Riverwalk development project wins LB City Council support

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The Riverwalk Residential Development is designed for 131 homes to be built at Will J. Reid Scout Park, 4747 Daisy Ave. in Long Beach. The controversial project on the 11-acre site was approved in a first-reading vote by the Long Beach City Council on Nov. 10.

Longbeach.gov

The Long Beach City Council passed the controversial Riverwalk Project, which aims to build 131 homes and a park over an 11-acre site in north Long Beach, on Tuesday night, Nov. 10.

In a first-reading vote, the city council voted 8-0 to pass several motions that would allow the development to move forward on the Will J. Reid Scout Park, located at 4747 Daisy Avenue. Sixth District Councilmember Dee Andrews was absent from the meeting.

According to a staff report, the number of motions included certification of a mitigation monitoring and reporting program for the subdivision, fee credits for the developer, who is expected to spend “about $1.65 million on traffic improvements,” a zoning change to allow a housing development on what is currently an area zoned for institutional use and approval of a new ordinance that Amy Bodek, director of the Long Beach Development Services, said Tuesday is specific only to this particular project and does not affect any other development projects in the city.

The plan has some controversial points. Plans are for the 11-acre area to have two- and three-story homes in a gated community. There is only one main entrance and exit to the subdivision on Daisy Avenue, but there is an additional emergency access point on another street.

The developer, Integral Communities, has agreed to provide a number of upgrades to the surrounding area, including the promise to build Oregon Park on the corner of Oregon Avenue and Del Amo Boulevard and the expectation that they will make improvements to the surrounding streets.

The area was previously owned by the Boy Scouts of America. City leaders said Tuesday that it was not possible for the City to buy the private property nor claim it through eminent domain a few years ago when the City lost its own redevelopment agency after the program was dissolved by the State.

Passionate advocates on both sides of the issue packed into the City Council Chamber that night.

Joe Sopo, a realtor and neighborhood advocate, opposed the plan.

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A rendering of the entrance of the proposed Riverwalk Residential Development project located at 4747 Daisy Ave. in Long Beach.

Longbeach.gov

“The presentation was very nice,” Sopo told the council, “but it was like putting lipstick on a pig.”

He criticized the proposal to include three-bedroom homes and the subdivision’s close proximity to the railroad. He also noted that the schools in the area, while he understood were doing the best they could, did not rate very well. He said that possible homeowners with children would not want these kinds of properties.

Laurie Angel, who lives about a half mile from the development, objected to the subdivision too.
“Now I don’t have a problem necessarily with density,” Angel said during the public-comment period. “The problem with the density of this project is where it’s located. There is no easy way in and out of that neighborhood.”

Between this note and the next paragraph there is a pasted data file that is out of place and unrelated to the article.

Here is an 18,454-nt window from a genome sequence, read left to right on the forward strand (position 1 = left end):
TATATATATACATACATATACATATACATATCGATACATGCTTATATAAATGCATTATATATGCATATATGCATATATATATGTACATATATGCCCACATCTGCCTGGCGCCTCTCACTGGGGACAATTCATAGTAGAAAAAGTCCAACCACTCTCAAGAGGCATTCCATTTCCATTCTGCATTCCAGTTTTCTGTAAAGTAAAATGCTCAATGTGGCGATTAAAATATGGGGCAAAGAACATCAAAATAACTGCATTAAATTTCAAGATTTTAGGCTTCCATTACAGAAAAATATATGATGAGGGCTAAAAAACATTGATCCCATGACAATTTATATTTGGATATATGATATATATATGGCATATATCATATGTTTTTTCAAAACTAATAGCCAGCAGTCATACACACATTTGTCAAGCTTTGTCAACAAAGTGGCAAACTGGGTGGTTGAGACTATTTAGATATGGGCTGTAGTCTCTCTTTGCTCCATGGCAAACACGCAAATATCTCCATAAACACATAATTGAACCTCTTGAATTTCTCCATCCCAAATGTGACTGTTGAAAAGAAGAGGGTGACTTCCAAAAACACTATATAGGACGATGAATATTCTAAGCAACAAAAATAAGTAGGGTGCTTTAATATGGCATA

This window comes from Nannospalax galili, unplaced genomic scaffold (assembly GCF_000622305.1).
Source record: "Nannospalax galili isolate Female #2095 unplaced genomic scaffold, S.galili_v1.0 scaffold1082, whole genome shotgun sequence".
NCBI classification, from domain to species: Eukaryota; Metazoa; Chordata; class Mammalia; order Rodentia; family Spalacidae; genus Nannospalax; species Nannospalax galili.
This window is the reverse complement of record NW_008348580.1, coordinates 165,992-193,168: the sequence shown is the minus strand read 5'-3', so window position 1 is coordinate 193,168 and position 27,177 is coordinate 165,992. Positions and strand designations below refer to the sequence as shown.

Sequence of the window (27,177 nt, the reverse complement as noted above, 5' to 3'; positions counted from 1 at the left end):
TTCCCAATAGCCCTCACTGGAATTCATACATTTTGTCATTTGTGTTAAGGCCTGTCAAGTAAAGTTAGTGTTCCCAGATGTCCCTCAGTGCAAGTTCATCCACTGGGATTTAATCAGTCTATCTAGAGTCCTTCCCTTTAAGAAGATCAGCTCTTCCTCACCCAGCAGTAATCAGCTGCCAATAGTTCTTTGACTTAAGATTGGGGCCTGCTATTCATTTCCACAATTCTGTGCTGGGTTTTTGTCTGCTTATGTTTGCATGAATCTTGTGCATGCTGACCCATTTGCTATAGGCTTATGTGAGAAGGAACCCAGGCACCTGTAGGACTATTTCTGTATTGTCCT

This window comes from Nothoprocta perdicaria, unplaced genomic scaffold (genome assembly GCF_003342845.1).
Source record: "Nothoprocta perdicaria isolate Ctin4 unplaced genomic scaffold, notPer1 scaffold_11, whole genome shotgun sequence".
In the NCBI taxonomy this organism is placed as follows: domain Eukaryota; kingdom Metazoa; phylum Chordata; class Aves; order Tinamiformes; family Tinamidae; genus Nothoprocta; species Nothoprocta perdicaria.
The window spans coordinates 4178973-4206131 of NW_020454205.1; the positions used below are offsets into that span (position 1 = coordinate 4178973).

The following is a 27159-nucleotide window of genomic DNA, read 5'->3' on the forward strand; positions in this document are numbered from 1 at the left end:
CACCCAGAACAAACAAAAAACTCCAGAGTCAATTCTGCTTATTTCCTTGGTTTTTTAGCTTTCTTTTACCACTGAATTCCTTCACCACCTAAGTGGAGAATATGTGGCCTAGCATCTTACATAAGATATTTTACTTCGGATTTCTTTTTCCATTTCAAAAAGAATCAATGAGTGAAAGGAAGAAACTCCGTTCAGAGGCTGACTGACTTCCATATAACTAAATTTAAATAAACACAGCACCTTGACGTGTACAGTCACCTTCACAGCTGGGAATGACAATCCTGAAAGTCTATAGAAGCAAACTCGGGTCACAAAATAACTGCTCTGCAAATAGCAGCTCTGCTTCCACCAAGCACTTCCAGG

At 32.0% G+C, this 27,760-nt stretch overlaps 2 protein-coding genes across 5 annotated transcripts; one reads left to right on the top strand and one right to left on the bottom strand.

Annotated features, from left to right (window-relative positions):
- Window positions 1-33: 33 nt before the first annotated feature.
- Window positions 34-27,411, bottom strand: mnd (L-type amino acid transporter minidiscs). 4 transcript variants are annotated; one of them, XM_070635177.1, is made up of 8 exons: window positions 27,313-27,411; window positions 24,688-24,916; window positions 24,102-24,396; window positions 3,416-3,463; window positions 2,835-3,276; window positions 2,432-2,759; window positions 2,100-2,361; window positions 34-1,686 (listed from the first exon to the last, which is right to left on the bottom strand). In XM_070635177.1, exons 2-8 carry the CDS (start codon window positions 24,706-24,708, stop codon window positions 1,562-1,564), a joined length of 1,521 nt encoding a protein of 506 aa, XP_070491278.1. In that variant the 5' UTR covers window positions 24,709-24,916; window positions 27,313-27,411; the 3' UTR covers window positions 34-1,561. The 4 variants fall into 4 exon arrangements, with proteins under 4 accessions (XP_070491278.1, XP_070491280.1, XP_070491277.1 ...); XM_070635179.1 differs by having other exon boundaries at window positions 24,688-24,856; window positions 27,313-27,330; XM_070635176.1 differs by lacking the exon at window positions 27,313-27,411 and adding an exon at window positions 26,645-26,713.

Another speaker, who declined to verify his name after the meeting, said that he lived near the development site. He said that when trees were cut down, cracks appeared around his home.

Other homeowners living nearby came to the defense of the development plan. Virgil Sangria said that the project would help boost the value of their homes and boost the surrounding businesses. Jon Sloan lives on 48th Street, close to the development.

“I do support positive change that is coming into the neighborhood,” Sloan said, but he did add that he was concerned about the increased amount of traffic in the neighborhood and the additional parking. He also acknowledged that there is a street in the area that appears to be sinking, but he still supported the project.

Ed Gallagher, a spokesman for the developer Integral Communities, acknowledged several of the concerns brought up by numerous speakers.

“If we do anything on that site to cause damage to houses, we will fix it,” he said. Integral Communities has already taken steps to do some neighborhood improvement. They have painted area homes outside of the subdivision site and have even provided drought-tolerant landscaping for some of the homes.

Austin acknowledged that the community has been split on the project, but he led the push in favor of the project, acknowledging the long history to develop the site after the Boy Scouts decided to sell it.

“My mission has been to upgrade uptown…to improve the quality of life in our communities,” he said, “and take to advantage of opportunities that are in front of us, and I see this as a rare opportunity.”

When the council had passed all of the motions required for the development site, Mayor Robert Garcia offered parting words to the residents who remained behind for the vote.

He said that the City would continue to try and work to invest in the neighborhood. He also offered an admonishment to Integral Communities.

“But to the developers of this new community,” he said, “you also have a very big responsibility now in working with this neighborhood, as you all know, in providing the services and support in creating a community that really integrates with everyone.”